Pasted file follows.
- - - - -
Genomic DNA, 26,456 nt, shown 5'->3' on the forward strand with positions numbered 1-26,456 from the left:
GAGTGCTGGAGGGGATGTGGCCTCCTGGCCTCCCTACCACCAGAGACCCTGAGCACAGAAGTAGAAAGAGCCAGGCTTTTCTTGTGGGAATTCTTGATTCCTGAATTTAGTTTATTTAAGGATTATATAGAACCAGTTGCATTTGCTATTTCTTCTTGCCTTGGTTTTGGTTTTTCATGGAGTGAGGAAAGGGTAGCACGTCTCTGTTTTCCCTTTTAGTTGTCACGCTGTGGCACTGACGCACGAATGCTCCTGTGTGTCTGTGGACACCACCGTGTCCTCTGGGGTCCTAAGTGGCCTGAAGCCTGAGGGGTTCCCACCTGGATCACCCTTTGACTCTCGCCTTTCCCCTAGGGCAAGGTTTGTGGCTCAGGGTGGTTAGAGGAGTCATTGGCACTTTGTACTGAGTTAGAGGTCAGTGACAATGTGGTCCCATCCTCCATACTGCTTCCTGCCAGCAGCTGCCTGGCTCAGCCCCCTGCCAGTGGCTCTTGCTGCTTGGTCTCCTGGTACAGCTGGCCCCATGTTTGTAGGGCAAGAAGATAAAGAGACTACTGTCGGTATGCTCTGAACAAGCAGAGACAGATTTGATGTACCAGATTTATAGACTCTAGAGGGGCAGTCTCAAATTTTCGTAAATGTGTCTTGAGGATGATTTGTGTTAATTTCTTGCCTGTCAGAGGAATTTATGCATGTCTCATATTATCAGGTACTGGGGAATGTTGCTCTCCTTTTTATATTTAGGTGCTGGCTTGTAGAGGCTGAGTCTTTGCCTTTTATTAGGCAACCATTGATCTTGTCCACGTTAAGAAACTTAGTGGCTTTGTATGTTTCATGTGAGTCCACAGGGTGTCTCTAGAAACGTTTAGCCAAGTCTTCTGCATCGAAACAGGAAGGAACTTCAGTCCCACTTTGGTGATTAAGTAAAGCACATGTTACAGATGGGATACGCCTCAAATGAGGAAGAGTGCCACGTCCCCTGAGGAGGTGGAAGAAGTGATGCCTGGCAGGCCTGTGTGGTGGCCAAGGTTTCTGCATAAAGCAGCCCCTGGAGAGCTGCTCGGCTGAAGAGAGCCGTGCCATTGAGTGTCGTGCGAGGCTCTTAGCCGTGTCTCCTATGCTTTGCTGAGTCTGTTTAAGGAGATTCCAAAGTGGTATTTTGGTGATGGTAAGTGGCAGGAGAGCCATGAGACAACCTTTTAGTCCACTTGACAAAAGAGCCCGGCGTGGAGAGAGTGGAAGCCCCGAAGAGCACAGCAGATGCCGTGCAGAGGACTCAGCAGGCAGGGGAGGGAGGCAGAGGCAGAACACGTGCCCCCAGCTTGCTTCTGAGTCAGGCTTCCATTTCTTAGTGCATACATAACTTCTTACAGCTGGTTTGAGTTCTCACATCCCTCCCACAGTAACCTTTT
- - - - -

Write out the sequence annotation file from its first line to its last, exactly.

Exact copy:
Genomic DNA, 26,456 nt, shown 5'->3' on the forward strand with positions numbered 1-26,456 from the left:
GAGTGCTGGAGGGGATGTGGCCTCCTGGCCTCCCTACCACCAGAGACCCTGAGCACAGAAGTAGAAAGAGCCAGGCTTTTCTTGTGGGAATTCTTGATTCCTGAATTTAGTTTATTTAAGGATTATATAGAACCAGTTGCATTTGCTATTTCTTCTTGCCTTGGTTTTGGTTTTTCATGGAGTGAGGAAAGGGTAGCACGTCTCTGTTTTCCCTTTTAGTTGTCACGCTGTGGCACTGACGCACGAATGCTCCTGTGTGTCTGTGGACACCACCGTGTCCTCTGGGGTCCTAAGTGGCCTGAAGCCTGAGGGGTTCCCACCTGGATCACCCTTTGACTCTCGCCTTTCCCCTAGGGCAAGGTTTGTGGCTCAGGGTGGTTAGAGGAGTCATTGGCACTTTGTACTGAGTTAGAGGTCAGTGACAATGTGGTCCCATCCTCCATACTGCTTCCTGCCAGCAGCTGCCTGGCTCAGCCCCCTGCCAGTGGCTCTTGCTGCTTGGTCTCCTGGTACAGCTGGCCCCATGTTTGTAGGGCAAGAAGATAAAGAGACTACTGTCGGTATGCTCTGAACAAGCAGAGACAGATTTGATGTACCAGATTTATAGACTCTAGAGGGGCAGTCTCAAATTTTCGTAAATGTGTCTTGAGGATGATTTGTGTTAATTTCTTGCCTGTCAGAGGAATTTATGCATGTCTCATATTATCAGGTACTGGGGAATGTTGCTCTCCTTTTTATATTTAGGTGCTGGCTTGTAGAGGCTGAGTCTTTGCCTTTTATTAGGCAACCATTGATCTTGTCCACGTTAAGAAACTTAGTGGCTTTGTATGTTTCATGTGAGTCCACAGGGTGTCTCTAGAAACGTTTAGCCAAGTCTTCTGCATCGAAACAGGAAGGAACTTCAGTCCCACTTTGGTGATTAAGTAAAGCACATGTTACAGATGGGATACGCCTCAAATGAGGAAGAGTGCCACGTCCCCTGAGGAGGTGGAAGAAGTGATGCCTGGCAGGCCTGTGTGGTGGCCAAGGTTTCTGCATAAAGCAGCCCCTGGAGAGCTGCTCGGCTGAAGAGAGCCGTGCCATTGAGTGTCGTGCGAGGCTCTTAGCCGTGTCTCCTATGCTTTGCTGAGTCTGTTTAAGGAGATTCCAAAGTGGTATTTTGGTGATGGTAAGTGGCAGGAGAGCCATGAGACAACCTTTTAGTCCACTTGACAAAAGAGCCCGGCGTGGAGAGAGTGGAAGCCCCGAAGAGCACAGCAGATGCCGTGCAGAGGACTCAGCAGGCAGGGGAGGGAGGCAGAGGCAGAACACGTGCCCCCAGCTTGCTTCTGAGTCAGGCTTCCATTTCTTAGTGCATACATAACTTCTTACAGCTGGTTTGAGTTCTCACATCCCTCCCACAGTAACCTTTT